Haylock said: “More needs to be done to address existing disparities, but these initiatives are a good first step in uncovering, measuring and discussing the very real challenges women face in the workplace and how gender diversity and inclusion can be meaningfully promoted. By taking the recommendations of these initiatives on board, I hope to see improvement in these areas across the legal sector in time to come.”

Promoting diversity and safe spaces

Nguyen pointed out that at Tilleke & Gibbins in Vietnam, the director, trademark and patent heads are all women. She explained that some policies that contributed to this included training and mentorship, equal opportunity for promotion and transparent promotion process, and a childcare-supportive working environment.

She said: “We organize regular trainings to provide guidance to potential practitioners, especially female practitioners, so they can have an overview of the legal career path. We also provide mentorship to female practitioners to help them navigate their careers, considering their possible temporary absence for maternity and childcare leave. We always strive to establish and implement transparent and fair promotion processes, with a focus on merit, performance and skills, not gender. Also, we created a childcare-supportive environment and working conditions, allowing flexible working hours or allowing the parents to bring their children to work in special circumstances, which can mean a lot to female practitioners.”

While it is in every organization’s best interest to retain good talent, retention of female talent is also critical in closing the gender gap, thus ensuring female lawyers an advancement in leadership and partnership positions. According to Elisia Engku Kangon, a senior associate at Shearn Delamore & Co in Kuala Lumpur, her firm has introduced clear career progression paths that are within reach, flexible and conducive working environment and rewarding monetary and leave packages.

“Networking opportunities and leadership development programs involving structured mentoring of junior female practitioners by senior female practitioners are further examples of ways how fellow female practitioners can build a global relationship, thus increasing their visibility within their workplaces,” she said.

In addition, various intellectual property associations, such as the International Trademark Association (INTA), the International Association for the Protection of Intellectual Property (AIPPI) and the Asian Patent Attorneys Association (APAA), offer programmes for women IP practitioners to advance their careers.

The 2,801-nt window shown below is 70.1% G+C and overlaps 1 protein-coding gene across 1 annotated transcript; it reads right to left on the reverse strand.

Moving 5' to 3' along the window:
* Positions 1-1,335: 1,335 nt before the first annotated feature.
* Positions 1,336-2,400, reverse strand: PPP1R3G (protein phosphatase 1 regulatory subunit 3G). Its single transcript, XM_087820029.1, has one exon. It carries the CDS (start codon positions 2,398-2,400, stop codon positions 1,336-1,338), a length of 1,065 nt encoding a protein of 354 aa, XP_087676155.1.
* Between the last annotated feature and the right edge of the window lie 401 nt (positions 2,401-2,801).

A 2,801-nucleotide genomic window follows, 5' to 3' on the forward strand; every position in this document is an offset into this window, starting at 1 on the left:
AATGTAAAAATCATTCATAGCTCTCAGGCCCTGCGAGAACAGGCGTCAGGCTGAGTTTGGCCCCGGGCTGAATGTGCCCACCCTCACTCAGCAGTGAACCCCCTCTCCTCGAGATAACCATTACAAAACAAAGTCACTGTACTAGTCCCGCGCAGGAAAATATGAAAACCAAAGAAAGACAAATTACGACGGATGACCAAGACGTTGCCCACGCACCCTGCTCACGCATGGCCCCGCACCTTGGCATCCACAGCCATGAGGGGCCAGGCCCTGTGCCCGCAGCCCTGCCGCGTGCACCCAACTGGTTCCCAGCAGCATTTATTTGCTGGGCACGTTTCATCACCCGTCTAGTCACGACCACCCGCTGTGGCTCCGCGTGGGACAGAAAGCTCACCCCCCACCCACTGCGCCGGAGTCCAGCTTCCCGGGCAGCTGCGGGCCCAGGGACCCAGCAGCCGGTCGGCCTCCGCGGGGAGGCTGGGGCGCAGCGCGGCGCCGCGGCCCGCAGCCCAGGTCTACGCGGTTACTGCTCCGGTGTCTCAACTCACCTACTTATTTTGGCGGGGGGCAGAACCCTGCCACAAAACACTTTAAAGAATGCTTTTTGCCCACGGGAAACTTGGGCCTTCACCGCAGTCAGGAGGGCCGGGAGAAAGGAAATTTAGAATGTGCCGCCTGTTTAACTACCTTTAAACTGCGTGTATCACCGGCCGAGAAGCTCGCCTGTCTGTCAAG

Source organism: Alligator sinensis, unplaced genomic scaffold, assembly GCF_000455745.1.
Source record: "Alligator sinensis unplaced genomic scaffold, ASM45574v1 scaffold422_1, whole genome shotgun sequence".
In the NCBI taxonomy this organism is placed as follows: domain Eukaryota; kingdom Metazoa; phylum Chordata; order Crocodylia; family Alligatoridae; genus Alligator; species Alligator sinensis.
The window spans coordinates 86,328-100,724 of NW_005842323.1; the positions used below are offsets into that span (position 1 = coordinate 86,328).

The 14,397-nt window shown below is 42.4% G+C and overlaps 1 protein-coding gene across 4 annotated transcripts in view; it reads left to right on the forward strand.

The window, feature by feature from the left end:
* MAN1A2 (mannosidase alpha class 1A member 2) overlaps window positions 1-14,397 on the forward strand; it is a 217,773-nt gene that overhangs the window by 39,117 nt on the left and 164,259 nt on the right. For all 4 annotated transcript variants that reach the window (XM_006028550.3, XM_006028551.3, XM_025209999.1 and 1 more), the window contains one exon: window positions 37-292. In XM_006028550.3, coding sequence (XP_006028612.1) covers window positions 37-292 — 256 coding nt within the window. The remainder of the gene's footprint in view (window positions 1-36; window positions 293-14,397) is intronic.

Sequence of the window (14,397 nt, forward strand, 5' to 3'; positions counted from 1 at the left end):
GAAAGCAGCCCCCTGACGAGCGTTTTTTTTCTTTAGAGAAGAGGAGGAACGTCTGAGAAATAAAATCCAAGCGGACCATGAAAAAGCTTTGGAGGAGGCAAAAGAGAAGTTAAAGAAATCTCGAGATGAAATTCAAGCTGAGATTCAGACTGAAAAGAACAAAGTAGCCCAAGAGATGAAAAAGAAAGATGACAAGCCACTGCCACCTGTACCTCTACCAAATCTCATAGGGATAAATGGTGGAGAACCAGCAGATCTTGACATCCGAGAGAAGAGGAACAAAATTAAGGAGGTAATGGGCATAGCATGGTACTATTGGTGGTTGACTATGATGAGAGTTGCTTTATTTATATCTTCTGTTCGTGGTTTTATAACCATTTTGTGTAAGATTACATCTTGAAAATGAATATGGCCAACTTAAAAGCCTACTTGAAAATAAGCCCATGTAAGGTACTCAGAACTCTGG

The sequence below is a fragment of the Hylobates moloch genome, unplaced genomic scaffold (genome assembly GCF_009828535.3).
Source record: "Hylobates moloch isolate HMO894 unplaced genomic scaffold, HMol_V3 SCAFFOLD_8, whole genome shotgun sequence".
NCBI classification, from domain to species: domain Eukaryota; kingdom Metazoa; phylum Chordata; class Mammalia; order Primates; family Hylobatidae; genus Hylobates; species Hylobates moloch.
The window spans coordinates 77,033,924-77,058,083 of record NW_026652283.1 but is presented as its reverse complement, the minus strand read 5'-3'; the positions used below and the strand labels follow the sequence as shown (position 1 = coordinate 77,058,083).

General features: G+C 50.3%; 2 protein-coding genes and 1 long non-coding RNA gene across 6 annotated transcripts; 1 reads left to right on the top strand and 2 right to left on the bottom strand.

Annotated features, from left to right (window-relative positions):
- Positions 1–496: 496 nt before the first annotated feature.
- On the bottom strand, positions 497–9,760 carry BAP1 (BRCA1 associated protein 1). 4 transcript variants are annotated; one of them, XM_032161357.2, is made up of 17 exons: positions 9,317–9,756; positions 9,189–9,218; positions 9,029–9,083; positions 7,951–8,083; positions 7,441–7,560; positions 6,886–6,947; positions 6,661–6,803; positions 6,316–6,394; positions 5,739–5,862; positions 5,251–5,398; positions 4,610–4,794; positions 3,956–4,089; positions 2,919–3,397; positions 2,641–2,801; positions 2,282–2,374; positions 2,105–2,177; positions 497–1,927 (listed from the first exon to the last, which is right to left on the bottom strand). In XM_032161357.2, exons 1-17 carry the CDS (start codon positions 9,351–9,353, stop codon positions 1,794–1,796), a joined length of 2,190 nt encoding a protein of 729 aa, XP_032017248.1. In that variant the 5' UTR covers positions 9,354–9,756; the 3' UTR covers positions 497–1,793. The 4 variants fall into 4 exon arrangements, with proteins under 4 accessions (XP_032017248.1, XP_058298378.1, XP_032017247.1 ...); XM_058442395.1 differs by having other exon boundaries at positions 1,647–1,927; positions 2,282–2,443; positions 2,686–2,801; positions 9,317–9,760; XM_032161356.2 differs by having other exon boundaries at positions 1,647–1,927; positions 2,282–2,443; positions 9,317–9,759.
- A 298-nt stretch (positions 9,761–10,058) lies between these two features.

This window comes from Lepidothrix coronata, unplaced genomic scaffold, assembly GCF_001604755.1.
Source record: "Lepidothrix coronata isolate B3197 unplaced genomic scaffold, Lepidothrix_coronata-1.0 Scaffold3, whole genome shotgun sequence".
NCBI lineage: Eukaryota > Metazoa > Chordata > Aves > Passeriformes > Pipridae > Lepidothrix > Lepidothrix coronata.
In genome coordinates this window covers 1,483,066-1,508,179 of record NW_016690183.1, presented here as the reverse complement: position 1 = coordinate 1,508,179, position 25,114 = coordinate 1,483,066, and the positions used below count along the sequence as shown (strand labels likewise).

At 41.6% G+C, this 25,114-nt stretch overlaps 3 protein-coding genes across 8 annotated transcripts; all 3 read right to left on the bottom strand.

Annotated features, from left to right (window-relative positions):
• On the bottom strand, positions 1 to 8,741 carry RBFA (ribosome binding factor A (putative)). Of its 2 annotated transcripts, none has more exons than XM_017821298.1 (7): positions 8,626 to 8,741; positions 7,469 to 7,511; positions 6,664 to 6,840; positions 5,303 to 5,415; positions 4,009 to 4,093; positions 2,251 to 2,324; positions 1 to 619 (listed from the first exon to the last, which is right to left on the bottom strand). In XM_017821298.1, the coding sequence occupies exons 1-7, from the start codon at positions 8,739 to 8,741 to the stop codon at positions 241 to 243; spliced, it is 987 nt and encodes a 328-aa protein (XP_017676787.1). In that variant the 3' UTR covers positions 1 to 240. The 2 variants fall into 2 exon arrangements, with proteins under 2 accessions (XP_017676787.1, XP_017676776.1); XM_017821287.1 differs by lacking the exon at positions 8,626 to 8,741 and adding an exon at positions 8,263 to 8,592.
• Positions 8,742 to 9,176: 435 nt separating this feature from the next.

For example, last year’s AIPPI World Congress featured a Women in AIPPI networking event, which brought together female experts worldwide. INTA is also dedicated to its Women’s LeadershIP project, which aims to close career development and leadership disparities for women in the field of intellectual property. Podcasts and workshops are events established to highlight the unique leadership qualities of women and to shape the current conversation surrounding women’s leadership. The APAA has also organized Women in APAA social events for female IP practitioners to network with their peers. The Intellectual Property Corporation of Malaysia (MyIPO) has also hosted an educational session on Women in Business and Intellectual property, which exposed participants to the intellectual property system. 

Kangon said: “All these initiatives aimed at women audiences do help to some extent drive more active discussion on the need to promote women to important leadership roles and foster a sense of camaraderie among female practitioners, regardless of seniority or role.”

There are also several regional and global initiatives in the intellectual property law space that female lawyers in Hong Kong and Singapore can participate in. These include, non-exhaustively, the American Intellectual Property Law Association’s Women in IP Law Committee (which hosts networking events in different jurisdictions, including Hong Kong and Singapore) and the W@ Mentoring Programme (a global cross-organization mentoring scheme for female professionals which includes mentorship in the intellectual property and privacy sphere in Hong Kong and Singapore).

“These programmes are useful for addressing gender disparities in terms of both increasing visibility of these issues and providing real practical opportunities for women,” said Haylock. “Women need safe spaces and structural support, but it is also important to engage male allies to push the DEI agenda forward. In Singapore, there is a misperception that workplace gender-parity initiatives exist at the expense of meritocracy. I disagree – diversity and merit are not mutually exclusive.”